To manage and mitigate the impact of COVID-19 on the tourism sector, Lithuania initiated a tourism sector promotion plan, which included measures to promote recovery and transform the tourism ecosystem. The COVID-19 pandemic also necessitated a change in the legal framework for the tourism sector. Amendments were made to the Civil Code of the Republic of Lithuania and the Law on Tourism, allowing tourist coupons valid for 12 months for trips that did not occur due to an emergency.

Medium and long-term priorities have previously been set out in a tourism-specific strategy. As of 2021, sectoral strategies are no longer prepared in Lithuania. The tourism strategy is now part of the Economic Transformation and Competitiveness Development Programme. This programme underpins the development of the Lithuanian economy for the period to 2030 and will pursue the objectives set out in the National Progress Plan. Overall, the Tourism Promotion section of the Programme aims to increase the competitiveness of the Lithuanian tourism sector. Implementation measures address relevant issues, including those related to the areas of regulation of other ministries, such as accessibility; improving the image of Lithuania as an attractive country for tourism; improving human resources competencies; investing in infrastructure; adaptations for people with disabilities and using innovation to improve the quality of tourism services.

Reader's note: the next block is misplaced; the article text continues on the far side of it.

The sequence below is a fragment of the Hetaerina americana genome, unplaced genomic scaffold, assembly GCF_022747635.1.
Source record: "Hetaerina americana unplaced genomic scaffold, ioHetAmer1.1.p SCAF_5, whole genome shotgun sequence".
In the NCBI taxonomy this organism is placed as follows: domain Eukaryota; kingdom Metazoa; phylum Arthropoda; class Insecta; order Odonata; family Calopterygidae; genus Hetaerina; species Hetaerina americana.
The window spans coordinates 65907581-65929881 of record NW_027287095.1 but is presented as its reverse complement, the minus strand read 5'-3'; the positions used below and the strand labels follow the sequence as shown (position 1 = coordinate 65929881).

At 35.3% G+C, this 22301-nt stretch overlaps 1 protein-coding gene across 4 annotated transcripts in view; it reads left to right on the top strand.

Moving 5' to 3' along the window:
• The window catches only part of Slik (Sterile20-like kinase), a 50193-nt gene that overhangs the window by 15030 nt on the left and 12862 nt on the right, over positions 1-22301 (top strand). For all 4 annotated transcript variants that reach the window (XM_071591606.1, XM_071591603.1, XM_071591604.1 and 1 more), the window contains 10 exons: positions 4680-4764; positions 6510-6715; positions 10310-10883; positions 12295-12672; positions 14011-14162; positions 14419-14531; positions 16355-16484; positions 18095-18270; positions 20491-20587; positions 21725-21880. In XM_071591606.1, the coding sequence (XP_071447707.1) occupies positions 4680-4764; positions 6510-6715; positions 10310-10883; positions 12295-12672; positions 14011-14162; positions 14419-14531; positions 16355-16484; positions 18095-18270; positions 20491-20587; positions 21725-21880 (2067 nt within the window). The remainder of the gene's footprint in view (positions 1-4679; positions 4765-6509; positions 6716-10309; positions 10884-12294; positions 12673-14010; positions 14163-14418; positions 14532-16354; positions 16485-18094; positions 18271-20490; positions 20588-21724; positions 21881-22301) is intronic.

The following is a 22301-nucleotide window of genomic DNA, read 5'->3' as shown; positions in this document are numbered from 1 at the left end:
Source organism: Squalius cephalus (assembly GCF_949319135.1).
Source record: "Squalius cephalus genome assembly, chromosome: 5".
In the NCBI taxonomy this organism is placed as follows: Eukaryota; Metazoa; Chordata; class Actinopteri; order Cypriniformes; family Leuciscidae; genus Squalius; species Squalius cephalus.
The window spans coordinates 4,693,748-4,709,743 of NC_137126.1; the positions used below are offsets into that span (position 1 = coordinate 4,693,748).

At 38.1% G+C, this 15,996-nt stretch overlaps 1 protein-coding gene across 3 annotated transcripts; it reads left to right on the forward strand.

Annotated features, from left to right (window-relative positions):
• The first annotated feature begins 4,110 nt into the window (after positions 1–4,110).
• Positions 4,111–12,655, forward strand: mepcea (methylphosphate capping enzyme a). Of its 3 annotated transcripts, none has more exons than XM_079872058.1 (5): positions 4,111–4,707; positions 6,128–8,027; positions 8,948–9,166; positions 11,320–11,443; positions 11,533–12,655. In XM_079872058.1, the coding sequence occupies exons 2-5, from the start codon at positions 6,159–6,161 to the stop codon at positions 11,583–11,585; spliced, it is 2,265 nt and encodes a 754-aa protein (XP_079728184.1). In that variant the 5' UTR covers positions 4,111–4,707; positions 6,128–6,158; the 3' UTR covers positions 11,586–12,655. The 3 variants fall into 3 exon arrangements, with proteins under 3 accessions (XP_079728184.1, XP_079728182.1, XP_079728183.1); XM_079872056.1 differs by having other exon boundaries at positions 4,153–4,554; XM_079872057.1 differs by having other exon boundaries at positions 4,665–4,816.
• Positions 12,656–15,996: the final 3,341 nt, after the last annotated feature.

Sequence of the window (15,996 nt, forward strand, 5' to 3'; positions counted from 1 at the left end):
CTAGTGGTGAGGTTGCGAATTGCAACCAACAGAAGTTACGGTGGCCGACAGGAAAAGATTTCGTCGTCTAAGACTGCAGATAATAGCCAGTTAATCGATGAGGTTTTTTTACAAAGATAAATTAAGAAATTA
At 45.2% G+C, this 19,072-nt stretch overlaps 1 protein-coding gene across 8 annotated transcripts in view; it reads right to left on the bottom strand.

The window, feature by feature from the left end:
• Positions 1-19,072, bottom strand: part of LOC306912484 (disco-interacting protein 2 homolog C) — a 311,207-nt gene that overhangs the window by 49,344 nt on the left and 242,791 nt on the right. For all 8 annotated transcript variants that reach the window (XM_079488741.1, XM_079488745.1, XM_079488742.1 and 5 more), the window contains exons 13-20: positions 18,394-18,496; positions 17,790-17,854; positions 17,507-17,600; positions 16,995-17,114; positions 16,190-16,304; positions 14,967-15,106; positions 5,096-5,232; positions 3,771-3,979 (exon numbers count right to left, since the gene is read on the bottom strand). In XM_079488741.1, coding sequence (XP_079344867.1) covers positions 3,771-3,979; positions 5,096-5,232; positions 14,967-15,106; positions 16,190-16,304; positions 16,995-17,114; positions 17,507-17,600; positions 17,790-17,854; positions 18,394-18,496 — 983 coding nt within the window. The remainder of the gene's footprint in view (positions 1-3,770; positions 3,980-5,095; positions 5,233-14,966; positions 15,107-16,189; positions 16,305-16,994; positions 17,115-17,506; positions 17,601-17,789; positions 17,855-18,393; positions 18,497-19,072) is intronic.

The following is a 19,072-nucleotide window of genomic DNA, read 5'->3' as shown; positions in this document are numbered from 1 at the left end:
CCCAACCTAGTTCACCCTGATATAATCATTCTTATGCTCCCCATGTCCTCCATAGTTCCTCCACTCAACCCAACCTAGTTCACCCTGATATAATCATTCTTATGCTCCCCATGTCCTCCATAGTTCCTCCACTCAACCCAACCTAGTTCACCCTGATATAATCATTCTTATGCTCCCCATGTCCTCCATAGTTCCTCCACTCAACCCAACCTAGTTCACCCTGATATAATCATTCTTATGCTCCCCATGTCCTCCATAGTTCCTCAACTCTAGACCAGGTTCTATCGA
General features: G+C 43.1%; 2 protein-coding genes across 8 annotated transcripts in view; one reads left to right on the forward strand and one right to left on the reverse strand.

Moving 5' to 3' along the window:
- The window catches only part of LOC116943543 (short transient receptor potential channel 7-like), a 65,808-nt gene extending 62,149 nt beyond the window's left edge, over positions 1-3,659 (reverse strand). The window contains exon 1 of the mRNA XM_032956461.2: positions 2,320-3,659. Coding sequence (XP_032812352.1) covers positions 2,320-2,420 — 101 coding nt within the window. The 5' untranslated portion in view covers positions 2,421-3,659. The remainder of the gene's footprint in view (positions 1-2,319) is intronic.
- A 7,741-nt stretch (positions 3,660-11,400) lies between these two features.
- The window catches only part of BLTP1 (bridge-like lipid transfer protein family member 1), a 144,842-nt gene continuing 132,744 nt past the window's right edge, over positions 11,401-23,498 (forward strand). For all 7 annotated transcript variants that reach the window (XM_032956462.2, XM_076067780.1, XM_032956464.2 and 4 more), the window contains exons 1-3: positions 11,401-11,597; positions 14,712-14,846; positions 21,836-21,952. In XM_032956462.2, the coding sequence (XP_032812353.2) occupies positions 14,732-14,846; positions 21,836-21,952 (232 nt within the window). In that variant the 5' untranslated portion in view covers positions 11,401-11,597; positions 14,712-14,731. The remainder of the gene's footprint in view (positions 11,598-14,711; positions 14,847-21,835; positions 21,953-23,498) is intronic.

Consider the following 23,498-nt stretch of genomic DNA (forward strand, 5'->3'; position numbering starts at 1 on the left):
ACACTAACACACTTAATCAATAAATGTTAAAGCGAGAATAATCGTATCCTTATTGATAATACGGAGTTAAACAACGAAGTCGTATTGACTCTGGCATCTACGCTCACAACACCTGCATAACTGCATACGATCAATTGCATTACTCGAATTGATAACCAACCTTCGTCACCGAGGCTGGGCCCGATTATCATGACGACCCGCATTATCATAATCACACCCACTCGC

Lithuania is currently reviewing two progress measures and implementing actions dedicated to tourism:

  • Transformation of the tourism sector: aimed at making structural reforms to the tourism data collected, disseminated, and used in the decision-making process.

  • Progressive tourism infrastructure and marketing: seeks to implement model destination management organisations in the country and invest in infrastructure and create new means to promote Lithuanian tourism products and communicate abroad.

As part of efforts to identify the most effective ways to increase the competitiveness of the tourism sector and prepare sustainable tourism development guidelines, Lithuania is working with neighbouring countries in the Baltic Sea Region to achieve the UN Sustainable Development Goals as they apply to tourism. In this context, the 1st Youth Sustainable Tourism Forum and Competition of Sustainable Tourism Ideas has been organised.